If you asked me why I’d been pronouncing the letter ‘I’ in “cruise”, the answer would be quite simple – it’s pronounced that way in my native language!

And this clearly illustrates another confusing aspect of English pronunciation, namely – if a particular word’s spelling resembles its pronunciation in your native language, you are led to believe that it’s pronounced just like in your native language.

Well, obviously it’s not always the case, so don’t forget English spelling always has the ability to surprise you by being completely different from the way the particular word is actually pronounced!

* * *

Now, obviously this list barely scratches the surface of all the words that we, foreigners, may find difficult to pronounce – in fact, there’s hundreds of such words and I don’t doubt for a second there’s more of them that I pronounce incorrectly to this day.

But I never intended this article to contain a comprehensive list of such words anyway – all I wanted was to show you guys that no matter how advanced your English may be, there’s still plenty of room for error!

And what about you?

What English words have you been mispronouncing?

Please, let me know in the comments section below!


Robby 😉

P.S. Would you like to find out why I’m highlighting some of the text in red? Read this article and you’ll learn why it’s so important to learn idiomatic expressions and how it will help you to improve your spoken English!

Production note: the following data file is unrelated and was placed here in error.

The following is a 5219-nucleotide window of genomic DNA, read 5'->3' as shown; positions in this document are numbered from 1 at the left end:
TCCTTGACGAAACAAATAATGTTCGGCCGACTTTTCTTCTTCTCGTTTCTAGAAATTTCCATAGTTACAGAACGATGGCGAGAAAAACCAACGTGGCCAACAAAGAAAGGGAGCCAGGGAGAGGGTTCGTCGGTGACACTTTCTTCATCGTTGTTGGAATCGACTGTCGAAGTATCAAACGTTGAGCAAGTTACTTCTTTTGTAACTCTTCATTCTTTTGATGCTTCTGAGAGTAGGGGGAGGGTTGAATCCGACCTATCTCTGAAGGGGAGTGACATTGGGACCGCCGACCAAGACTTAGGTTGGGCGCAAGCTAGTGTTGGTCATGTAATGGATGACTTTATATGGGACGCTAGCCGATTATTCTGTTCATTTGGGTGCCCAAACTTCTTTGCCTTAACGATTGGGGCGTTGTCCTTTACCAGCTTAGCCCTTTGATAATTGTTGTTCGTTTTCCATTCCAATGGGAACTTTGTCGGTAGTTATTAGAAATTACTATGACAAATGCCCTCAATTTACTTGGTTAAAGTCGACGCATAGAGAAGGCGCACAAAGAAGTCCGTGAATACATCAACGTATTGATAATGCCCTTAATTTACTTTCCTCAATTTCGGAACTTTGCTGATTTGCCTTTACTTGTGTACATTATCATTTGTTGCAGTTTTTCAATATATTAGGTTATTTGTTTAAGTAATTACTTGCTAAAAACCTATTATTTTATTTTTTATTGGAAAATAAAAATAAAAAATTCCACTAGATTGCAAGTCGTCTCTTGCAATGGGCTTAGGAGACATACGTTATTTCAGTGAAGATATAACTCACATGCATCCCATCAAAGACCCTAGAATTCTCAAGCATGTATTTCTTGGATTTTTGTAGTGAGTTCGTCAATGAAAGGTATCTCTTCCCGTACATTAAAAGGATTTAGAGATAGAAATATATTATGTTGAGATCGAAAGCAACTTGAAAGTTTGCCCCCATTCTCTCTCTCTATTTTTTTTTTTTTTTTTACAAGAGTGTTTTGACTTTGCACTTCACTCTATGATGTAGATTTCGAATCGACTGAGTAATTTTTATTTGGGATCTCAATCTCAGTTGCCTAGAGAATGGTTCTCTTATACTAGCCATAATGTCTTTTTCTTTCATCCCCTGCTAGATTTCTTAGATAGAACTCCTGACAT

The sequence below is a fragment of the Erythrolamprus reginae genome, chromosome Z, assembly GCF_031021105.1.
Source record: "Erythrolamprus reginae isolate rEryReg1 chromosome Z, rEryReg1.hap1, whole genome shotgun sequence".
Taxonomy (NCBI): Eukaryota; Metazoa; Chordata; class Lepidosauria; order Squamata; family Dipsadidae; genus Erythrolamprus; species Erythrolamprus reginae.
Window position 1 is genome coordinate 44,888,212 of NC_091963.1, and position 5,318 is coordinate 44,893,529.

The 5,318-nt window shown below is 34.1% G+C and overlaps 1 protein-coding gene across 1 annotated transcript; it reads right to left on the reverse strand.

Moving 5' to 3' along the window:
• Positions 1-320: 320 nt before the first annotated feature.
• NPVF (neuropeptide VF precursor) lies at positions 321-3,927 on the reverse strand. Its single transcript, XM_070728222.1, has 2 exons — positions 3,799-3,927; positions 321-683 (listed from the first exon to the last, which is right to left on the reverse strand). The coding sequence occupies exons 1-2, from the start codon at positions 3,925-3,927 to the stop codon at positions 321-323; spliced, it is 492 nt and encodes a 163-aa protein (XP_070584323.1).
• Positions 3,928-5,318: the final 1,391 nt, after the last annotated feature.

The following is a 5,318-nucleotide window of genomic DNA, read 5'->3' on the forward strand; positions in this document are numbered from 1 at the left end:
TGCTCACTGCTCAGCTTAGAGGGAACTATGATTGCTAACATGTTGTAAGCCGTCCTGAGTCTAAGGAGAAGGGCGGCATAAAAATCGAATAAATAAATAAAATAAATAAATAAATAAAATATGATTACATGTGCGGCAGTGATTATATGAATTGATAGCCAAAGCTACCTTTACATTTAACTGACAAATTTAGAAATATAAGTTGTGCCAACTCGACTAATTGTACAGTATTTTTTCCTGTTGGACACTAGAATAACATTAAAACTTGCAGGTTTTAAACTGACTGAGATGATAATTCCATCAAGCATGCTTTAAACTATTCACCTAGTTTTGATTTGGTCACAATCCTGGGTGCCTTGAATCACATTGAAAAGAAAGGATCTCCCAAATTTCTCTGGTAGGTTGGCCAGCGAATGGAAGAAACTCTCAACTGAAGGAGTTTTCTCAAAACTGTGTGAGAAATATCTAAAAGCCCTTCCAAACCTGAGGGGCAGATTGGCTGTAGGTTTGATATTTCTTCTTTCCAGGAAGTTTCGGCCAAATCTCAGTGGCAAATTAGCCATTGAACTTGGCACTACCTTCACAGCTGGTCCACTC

P.S.S. Are you serious about your spoken English improvement? Check out my English Harmony System HERE!

English Harmony System

P.S. Are you serious about your spoken English improvement? Check out the English Harmony System HERE!

English Harmony System
  • No problem my friend, you’re welcome!

  • zako ikay

    how grateful I am !!!. THX.

  • Yes, you put it very well – when you hear British English speakers, don’t pay attention to their pronunciation – do it only when you come across American English being spoken and that’s when you can do shadowing, for example: http://accentadventure.com/shadowing-movies/ which works like charm when practicing your accent and pronunciation!

    Thanks for commenting, and don’t hesitate to ask me any questions on the other blog – http://accentadventure.com !

  • zakoiakapa

    same my opinion at some degree ,,so when i lisent to a British materials(bbc..ect) ,am not obligated to focus on prononciation(only phraseology and meaning ) unlike to the american materials where i should train my ear and mouth ..and avoid being distracted in between ..
    any way ,ROBBY i really really appreciate your awesome tips and quick answers and obvious pure modesty ..carry on

  • Personally I love the American pronunciation and I’ve been working on it for years now – you may want to check out my accent blog http://accentadventure.com/ – and I strongly believe that the American pronunciation is the clearest and easiest to manage. It provides the greatest understanding of how English sounds work, and while you mightn’t necessarily end up speaking just like an American English speaker, it will contribute to your fluency greatly – just like it did to mine!

  • zakoiakapa